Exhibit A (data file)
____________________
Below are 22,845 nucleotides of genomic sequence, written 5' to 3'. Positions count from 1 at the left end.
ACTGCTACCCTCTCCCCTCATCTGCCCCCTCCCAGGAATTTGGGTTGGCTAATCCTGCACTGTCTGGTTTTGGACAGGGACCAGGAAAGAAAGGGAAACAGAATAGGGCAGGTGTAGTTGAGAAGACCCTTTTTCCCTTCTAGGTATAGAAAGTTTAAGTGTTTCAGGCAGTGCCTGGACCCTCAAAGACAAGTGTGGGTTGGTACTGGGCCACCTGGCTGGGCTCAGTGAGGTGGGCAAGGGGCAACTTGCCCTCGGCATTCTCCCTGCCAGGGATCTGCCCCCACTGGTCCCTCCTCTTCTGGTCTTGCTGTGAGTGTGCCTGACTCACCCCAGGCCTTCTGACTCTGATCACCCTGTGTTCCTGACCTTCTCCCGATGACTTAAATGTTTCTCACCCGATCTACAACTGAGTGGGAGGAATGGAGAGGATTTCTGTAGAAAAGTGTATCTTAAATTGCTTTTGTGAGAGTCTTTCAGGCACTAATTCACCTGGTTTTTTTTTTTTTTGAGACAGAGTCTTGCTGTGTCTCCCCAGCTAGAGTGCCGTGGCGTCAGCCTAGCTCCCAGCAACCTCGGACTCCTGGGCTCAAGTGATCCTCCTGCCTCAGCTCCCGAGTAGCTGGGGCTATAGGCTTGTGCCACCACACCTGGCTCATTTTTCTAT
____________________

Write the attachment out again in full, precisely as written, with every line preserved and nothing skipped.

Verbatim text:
Below are 22,845 nucleotides of genomic sequence, written 5' to 3'. Positions count from 1 at the left end.
ACTGCTACCCTCTCCCCTCATCTGCCCCCTCCCAGGAATTTGGGTTGGCTAATCCTGCACTGTCTGGTTTTGGACAGGGACCAGGAAAGAAAGGGAAACAGAATAGGGCAGGTGTAGTTGAGAAGACCCTTTTTCCCTTCTAGGTATAGAAAGTTTAAGTGTTTCAGGCAGTGCCTGGACCCTCAAAGACAAGTGTGGGTTGGTACTGGGCCACCTGGCTGGGCTCAGTGAGGTGGGCAAGGGGCAACTTGCCCTCGGCATTCTCCCTGCCAGGGATCTGCCCCCACTGGTCCCTCCTCTTCTGGTCTTGCTGTGAGTGTGCCTGACTCACCCCAGGCCTTCTGACTCTGATCACCCTGTGTTCCTGACCTTCTCCCGATGACTTAAATGTTTCTCACCCGATCTACAACTGAGTGGGAGGAATGGAGAGGATTTCTGTAGAAAAGTGTATCTTAAATTGCTTTTGTGAGAGTCTTTCAGGCACTAATTCACCTGGTTTTTTTTTTTTTTGAGACAGAGTCTTGCTGTGTCTCCCCAGCTAGAGTGCCGTGGCGTCAGCCTAGCTCCCAGCAACCTCGGACTCCTGGGCTCAAGTGATCCTCCTGCCTCAGCTCCCGAGTAGCTGGGGCTATAGGCTTGTGCCACCACACCTGGCTCATTTTTCTAT